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Parish Watch: Tracking Parish Closings in North America

Albany:  The diocese of Albany is conducting a “Called to BE Church” planning initiative that will likely close some parishes and merge others because of shifting demographics and the priest shortage.  In some parishes, such as St. Bernard’s and St. Rita/Sacred Heart in Cohoes, NY,  lay  parish life directors were appointed after the parish priest retired last June. 

Boston Awaits Vatican Ruling, Acknowledges Priest Shortage:  As four Boston parishes complete 1000 days of continuous vigil, the highest court in the church, the Apostolic Signatura, is considering a total of ten canonical appeals to reverse the archdiocese’s ruling to close their parishes. Peter Borre of the advocacy group the Council of Parishes has been encouraged by Rome canon lawyers who believe the chances of getting a favorable ruling are good.  One parish, St. James, is carrying its civil suit to the U.S. Supreme Court.

Meanwhile the archdiocese issued a 13-page report concluding that the number of active priests will decline from 500 to 300 in the next eight years because 30% of priests are over age 65.  It says that even more parish closings are possible if the archdiocese doesn’t begin planning now. Surprisingly, the report suggested a number of strategies common in the midwest but rarely seen in the east, such as greater collaboration between priests in neighboring parishes, a greater use of deacons and lay ministers for pastoral care, and business managers for financial matters. The document also notes that instead of closing parishes, other dioceses have assigned pastors to more than one parish, used lay “pastoral administrators” to oversee parishes, or attempted some form of “coordinated ministry” in which worship services and other programs are shared by several parishes.  Sixty-two parishes have been closed since 2004.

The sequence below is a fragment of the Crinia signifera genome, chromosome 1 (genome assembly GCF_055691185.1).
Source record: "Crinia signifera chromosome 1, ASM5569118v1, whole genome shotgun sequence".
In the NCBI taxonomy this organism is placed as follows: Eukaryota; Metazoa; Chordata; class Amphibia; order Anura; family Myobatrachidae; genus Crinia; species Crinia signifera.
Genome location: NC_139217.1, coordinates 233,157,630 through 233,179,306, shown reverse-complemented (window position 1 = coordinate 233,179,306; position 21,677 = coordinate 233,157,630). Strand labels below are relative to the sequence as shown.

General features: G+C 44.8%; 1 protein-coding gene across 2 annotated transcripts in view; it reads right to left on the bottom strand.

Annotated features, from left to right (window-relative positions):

Buffalo Parish Appeals, Clergy Consulting Canon Lawyers:  The Buffalo diocese has completed the first third of a massive reconfiguration of its 270 parishes. Forty-one parishes will be merged to 17 with more to come. The diocese anticipates it will have 188 active priests in 2010 and 149 in 2015.

At least one Buffalo parish, St. Adalbert, has appealed the decision and sent a 20-page fax to the Vatican.  They are consulting a canon lawyer. Several other parishes are rumored to be considering appeals and have requested copies of FutureChurch’s Save Our Parish Community resource.

According to an article in The Buffalo News, an anonymous letter is circulating among diocesan priests saying that a group is meeting with civil and canon lawyers. The priests are unhappy because they were told the restructuring would ease their workload, but now discover they will be responsible for maintaining and selling empty church buildings when parishes are merged. This is on top of shepherding parishioners through the painful process of closure and the merging of diverse groups of people into new worship communities. Many priests also say the selection process was predetermined.

Cleveland Could Close 48 Parishes:  In May, Cleveland Bishop Richard Lennon issued “challenges” to the diocese’s 231 parishes that could lead to 48 of 231 parishes being merged or closed.  The diocese named finances, changing demographics and the priest shortage as reasons for restructuring.  Each of 69 parish clusters must consider factors such as parish population, ministries provided and building conditions and submit recommendations to the bishop over the next year. “There is no list of parishes to be closed,” Lennon said. “However, roughly a third of the clusters are being asked to downsize.” At this writing, 55 parish leaders and priests received copies of the Save Our Parish Community resource from parishioners.